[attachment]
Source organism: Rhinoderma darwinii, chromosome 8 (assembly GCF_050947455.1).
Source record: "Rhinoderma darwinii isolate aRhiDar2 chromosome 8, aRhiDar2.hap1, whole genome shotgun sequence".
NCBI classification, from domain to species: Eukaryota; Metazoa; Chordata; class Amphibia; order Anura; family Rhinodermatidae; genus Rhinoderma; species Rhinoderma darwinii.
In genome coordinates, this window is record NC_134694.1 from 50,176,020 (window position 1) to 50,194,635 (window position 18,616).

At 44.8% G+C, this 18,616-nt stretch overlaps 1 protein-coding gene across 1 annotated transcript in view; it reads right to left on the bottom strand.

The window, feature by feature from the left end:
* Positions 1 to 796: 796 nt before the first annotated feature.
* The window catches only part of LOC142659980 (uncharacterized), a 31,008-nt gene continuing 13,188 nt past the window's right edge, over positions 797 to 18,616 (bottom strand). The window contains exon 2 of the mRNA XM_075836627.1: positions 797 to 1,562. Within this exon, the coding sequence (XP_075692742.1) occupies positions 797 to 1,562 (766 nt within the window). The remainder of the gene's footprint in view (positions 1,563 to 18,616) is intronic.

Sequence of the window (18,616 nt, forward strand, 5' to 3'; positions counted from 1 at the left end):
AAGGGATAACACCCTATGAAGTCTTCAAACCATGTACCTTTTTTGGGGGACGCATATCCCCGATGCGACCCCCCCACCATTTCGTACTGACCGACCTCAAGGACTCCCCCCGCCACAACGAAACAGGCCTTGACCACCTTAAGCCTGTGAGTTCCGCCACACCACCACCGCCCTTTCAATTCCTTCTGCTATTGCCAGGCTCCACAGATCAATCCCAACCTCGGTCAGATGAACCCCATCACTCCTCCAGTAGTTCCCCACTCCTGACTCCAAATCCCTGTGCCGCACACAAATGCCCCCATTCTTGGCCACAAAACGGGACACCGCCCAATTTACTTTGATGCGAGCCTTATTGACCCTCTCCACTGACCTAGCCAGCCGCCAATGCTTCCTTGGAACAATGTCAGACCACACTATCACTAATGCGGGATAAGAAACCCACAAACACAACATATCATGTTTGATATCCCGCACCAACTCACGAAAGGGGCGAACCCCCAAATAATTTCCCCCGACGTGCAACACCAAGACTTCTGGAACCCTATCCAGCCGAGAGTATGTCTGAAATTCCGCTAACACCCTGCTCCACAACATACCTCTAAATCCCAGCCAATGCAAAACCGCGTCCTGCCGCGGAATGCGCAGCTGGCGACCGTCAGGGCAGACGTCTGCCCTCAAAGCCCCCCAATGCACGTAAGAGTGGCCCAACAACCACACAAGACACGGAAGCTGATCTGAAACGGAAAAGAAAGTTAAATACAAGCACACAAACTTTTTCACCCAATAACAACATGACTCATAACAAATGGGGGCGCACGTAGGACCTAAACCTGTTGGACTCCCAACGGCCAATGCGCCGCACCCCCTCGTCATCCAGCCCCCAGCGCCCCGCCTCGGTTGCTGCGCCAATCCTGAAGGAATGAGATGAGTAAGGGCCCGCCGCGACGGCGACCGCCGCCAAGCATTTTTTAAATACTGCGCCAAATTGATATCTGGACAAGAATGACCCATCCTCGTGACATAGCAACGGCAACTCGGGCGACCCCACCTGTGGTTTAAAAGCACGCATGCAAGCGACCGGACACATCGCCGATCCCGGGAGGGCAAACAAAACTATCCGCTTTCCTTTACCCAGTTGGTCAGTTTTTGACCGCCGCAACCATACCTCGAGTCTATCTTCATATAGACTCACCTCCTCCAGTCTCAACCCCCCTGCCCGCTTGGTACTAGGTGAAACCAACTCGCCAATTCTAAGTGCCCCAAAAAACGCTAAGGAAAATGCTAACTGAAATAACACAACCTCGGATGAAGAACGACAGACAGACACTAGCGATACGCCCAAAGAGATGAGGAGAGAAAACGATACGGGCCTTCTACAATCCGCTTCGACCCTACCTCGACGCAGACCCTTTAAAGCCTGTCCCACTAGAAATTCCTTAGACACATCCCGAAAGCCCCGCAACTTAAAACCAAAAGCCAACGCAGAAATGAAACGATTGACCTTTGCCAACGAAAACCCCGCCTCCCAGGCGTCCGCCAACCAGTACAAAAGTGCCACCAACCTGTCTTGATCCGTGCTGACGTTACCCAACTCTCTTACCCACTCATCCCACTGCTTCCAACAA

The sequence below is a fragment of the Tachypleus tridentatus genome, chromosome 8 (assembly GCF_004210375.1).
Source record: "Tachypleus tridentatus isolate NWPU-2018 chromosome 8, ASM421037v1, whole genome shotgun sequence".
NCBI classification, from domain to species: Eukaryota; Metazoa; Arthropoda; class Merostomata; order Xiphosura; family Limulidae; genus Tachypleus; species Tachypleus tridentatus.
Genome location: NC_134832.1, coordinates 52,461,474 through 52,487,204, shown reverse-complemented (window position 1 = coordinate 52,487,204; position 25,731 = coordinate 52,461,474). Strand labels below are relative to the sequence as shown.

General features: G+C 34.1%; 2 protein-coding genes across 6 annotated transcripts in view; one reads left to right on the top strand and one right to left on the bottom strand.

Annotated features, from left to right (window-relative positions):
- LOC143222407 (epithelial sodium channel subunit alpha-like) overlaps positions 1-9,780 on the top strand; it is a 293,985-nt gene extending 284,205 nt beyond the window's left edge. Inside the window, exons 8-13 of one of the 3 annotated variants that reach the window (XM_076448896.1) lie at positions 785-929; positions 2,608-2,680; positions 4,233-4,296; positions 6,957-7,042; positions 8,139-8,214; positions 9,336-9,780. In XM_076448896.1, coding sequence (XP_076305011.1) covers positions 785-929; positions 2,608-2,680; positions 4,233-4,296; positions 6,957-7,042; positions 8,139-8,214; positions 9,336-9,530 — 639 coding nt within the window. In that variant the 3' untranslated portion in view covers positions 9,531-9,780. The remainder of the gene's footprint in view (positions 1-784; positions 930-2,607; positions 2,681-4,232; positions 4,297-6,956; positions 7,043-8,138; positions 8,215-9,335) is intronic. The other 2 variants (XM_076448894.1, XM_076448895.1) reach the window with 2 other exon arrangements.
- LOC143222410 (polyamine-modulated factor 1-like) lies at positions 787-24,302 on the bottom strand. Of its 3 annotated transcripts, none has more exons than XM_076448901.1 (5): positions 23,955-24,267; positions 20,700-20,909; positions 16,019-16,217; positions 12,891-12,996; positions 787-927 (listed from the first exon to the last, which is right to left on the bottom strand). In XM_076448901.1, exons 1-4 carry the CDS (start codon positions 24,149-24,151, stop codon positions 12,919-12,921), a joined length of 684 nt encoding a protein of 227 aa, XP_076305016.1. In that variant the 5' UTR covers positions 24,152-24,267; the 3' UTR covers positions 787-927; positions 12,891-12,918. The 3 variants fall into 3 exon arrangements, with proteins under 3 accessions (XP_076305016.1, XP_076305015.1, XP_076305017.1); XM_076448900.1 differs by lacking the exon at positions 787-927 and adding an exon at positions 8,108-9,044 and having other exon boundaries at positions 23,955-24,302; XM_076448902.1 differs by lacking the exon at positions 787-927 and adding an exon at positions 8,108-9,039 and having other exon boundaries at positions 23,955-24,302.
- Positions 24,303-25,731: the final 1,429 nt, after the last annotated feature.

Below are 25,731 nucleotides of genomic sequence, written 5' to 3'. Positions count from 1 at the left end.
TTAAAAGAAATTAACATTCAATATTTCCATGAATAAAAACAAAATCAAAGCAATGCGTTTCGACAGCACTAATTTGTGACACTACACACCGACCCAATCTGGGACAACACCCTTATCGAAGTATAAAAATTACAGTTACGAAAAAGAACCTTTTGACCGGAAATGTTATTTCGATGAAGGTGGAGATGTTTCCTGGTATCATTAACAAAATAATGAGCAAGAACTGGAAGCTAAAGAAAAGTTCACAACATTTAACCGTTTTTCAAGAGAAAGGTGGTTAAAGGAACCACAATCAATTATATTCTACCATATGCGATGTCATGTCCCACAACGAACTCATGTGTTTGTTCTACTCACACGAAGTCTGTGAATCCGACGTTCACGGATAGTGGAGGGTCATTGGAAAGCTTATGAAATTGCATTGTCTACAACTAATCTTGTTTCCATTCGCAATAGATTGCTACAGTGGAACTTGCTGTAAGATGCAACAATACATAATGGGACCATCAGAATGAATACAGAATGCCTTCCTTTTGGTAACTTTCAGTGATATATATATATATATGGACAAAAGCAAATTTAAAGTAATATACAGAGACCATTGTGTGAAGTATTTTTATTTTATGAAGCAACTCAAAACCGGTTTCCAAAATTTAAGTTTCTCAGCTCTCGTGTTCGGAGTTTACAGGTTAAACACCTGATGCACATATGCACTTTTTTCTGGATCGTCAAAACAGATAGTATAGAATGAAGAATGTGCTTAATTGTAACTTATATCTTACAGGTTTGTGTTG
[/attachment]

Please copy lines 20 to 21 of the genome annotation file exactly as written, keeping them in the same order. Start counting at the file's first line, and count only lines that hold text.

Below are 25,731 nucleotides of genomic sequence, written 5' to 3'. Positions count from 1 at the left end.
TTAAAAGAAATTAACATTCAATATTTCCATGAATAAAAACAAAATCAAAGCAATGCGTTTCGACAGCACTAATTTGTGACACTACACACCGACCCAATCTGGGACAACACCCTTATCGAAGTATAAAAATTACAGTTACGAAAAAGAACCTTTTGACCGGAAATGTTATTTCGATGAAGGTGGAGATGTTTCCTGGTATCATTAACAAAATAATGAGCAAGAACTGGAAGCTAAAGAAAAGTTCACAACATTTAACCGTTTTTCAAGAGAAAGGTGGTTAAAGGAACCACAATCAATTATATTCTACCATATGCGATGTCATGTCCCACAACGAACTCATGTGTTTGTTCTACTCACACGAAGTCTGTGAATCCGACGTTCACGGATAGTGGAGGGTCATTGGAAAGCTTATGAAATTGCATTGTCTACAACTAATCTTGTTTCCATTCGCAATAGATTGCTACAGTGGAACTTGCTGTAAGATGCAACAATACATAATGGGACCATCAGAATGAATACAGAATGCCTTCCTTTTGGTAACTTTCAGTGATATATATATATATATGGACAAAAGCAAATTTAAAGTAATATACAGAGACCATTGTGTGAAGTATTTTTATTTTATGAAGCAACTCAAAACCGGTTTCCAAAATTTAAGTTTCTCAGCTCTCGTGTTCGGAGTTTACAGGTTAAACACCTGATGCACATATGCACTTTTTTCTGGATCGTCAAAACAGATAGTATAGAATGAAGAATGTGCTTAATTGTAACTTATATCTTACAGGTTTGTGTTG